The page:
I doubt that the Murdoch story accounts for the whole drop off, lower turn out and the fact that people are less likely to vote on the constitution in local elections too must have had an effect in central Scotland.

    But, whatever the story, it looks to me as if Leveson made the no doubt deliberate disclosure of Alex’s business with Murdoch something of an own goal. If the SNP had even retained a decent fragment more of that lead over Labour last year, they could certainly have claimed a clear victory.

    However the fact that Labour seems to have had no idea its own recovery was coming also suggests that this is was unforced error in the advance than a purely defensive success on Scottish Labour’s part. For now that may be better for Alex than Labour, but he and his team have to be perplexed as to where that solid lead has gone in less than a year?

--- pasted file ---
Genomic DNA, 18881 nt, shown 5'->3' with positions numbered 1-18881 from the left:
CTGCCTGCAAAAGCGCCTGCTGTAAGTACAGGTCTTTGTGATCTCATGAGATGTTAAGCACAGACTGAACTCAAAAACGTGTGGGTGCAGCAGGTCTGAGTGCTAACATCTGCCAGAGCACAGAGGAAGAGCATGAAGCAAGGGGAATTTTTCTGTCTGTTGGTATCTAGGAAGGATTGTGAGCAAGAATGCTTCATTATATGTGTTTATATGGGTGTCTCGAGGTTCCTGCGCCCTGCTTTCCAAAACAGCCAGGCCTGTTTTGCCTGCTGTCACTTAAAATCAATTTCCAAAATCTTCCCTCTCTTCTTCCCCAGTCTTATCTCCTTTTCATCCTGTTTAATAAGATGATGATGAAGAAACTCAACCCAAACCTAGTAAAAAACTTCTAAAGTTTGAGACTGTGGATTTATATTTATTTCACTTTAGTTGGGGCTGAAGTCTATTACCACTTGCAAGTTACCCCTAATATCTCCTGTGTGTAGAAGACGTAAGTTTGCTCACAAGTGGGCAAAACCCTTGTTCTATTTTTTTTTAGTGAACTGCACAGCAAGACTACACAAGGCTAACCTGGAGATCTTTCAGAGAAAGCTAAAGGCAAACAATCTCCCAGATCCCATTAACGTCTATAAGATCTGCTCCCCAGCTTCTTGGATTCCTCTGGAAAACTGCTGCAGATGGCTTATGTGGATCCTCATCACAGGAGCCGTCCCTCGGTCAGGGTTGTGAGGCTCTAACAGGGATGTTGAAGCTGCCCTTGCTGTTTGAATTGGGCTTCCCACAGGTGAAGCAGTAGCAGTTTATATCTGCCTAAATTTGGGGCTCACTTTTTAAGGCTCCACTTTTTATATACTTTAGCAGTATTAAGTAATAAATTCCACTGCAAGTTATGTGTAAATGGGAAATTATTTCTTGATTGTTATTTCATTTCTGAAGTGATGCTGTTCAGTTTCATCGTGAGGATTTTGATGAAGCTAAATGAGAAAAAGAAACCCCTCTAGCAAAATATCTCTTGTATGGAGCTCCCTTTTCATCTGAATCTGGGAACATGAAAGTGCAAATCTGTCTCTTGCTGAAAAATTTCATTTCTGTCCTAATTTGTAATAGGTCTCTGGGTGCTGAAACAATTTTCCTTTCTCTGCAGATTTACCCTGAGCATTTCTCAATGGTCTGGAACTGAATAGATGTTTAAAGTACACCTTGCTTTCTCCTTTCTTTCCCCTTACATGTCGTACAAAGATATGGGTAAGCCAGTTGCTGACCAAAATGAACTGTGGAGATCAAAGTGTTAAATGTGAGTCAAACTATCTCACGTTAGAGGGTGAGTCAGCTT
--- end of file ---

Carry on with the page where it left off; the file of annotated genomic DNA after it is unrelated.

One final word from Hassan on what Scotland (and more than Scotland in fact) needs:

    …our public debate has to develop beyond the simplicities of a binary Scotland, unionist v. nationalist, the status quo v. independence. It isn’t just that there are several possible Scottish futures; but that the language of this closed conversation involves name-calling, labelling and a fixed mindset which is profoundly conservative.

  • Dewi

    “Dewi,

    When all else fails, let’s resort to what we know…
    If we look at the council elections only, the SNP (27.9) have gone from being .2% behind Labour (28.1) in 2007 council elections to a 2.5% lead in 2012, that is: 34.7% to 32.2%.
    If we stop there, as you would clearly like us to, then that is an SNP win. Not much of a one, but a win nonetheless.”

    Yes – a win – thank you. A pretty historic win in fact. The first time in world history that the SNP have won both more votes and seats than Labour. I really don’t mind any other analysis to be honest – it’s a dishonest starting point that fucks me off.

  • Mick Fealty

    Dewi,

    I’ve laid it all out above. You think last year’s Parliamentary elections have no bearing, but an out of term election five rather than four years ago does?

    History was made last year, not this. That’s why the failure to at least roll some nationalist tanks in Glasgow matters. It wouldn’t on the 2007 results alone.